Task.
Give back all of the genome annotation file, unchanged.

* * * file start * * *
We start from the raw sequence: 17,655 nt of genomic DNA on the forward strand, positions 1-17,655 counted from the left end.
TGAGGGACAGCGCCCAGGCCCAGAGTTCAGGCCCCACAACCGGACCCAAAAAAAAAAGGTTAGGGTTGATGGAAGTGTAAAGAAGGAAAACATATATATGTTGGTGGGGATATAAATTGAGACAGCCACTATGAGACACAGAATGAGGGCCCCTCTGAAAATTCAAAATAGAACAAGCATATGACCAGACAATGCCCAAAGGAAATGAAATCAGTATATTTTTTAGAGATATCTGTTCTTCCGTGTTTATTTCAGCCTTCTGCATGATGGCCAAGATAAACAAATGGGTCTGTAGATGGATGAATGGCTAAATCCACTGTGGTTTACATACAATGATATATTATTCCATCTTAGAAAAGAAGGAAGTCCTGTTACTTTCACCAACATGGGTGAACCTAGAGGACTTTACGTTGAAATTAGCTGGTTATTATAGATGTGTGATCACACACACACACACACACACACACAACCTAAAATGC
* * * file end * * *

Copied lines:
We start from the raw sequence: 17,655 nt of genomic DNA on the forward strand, positions 1-17,655 counted from the left end.
TGAGGGACAGCGCCCAGGCCCAGAGTTCAGGCCCCACAACCGGACCCAAAAAAAAAAGGTTAGGGTTGATGGAAGTGTAAAGAAGGAAAACATATATATGTTGGTGGGGATATAAATTGAGACAGCCACTATGAGACACAGAATGAGGGCCCCTCTGAAAATTCAAAATAGAACAAGCATATGACCAGACAATGCCCAAAGGAAATGAAATCAGTATATTTTTTAGAGATATCTGTTCTTCCGTGTTTATTTCAGCCTTCTGCATGATGGCCAAGATAAACAAATGGGTCTGTAGATGGATGAATGGCTAAATCCACTGTGGTTTACATACAATGATATATTATTCCATCTTAGAAAAGAAGGAAGTCCTGTTACTTTCACCAACATGGGTGAACCTAGAGGACTTTACGTTGAAATTAGCTGGTTATTATAGATGTGTGATCACACACACACACACACACACACACAACCTAAAATGC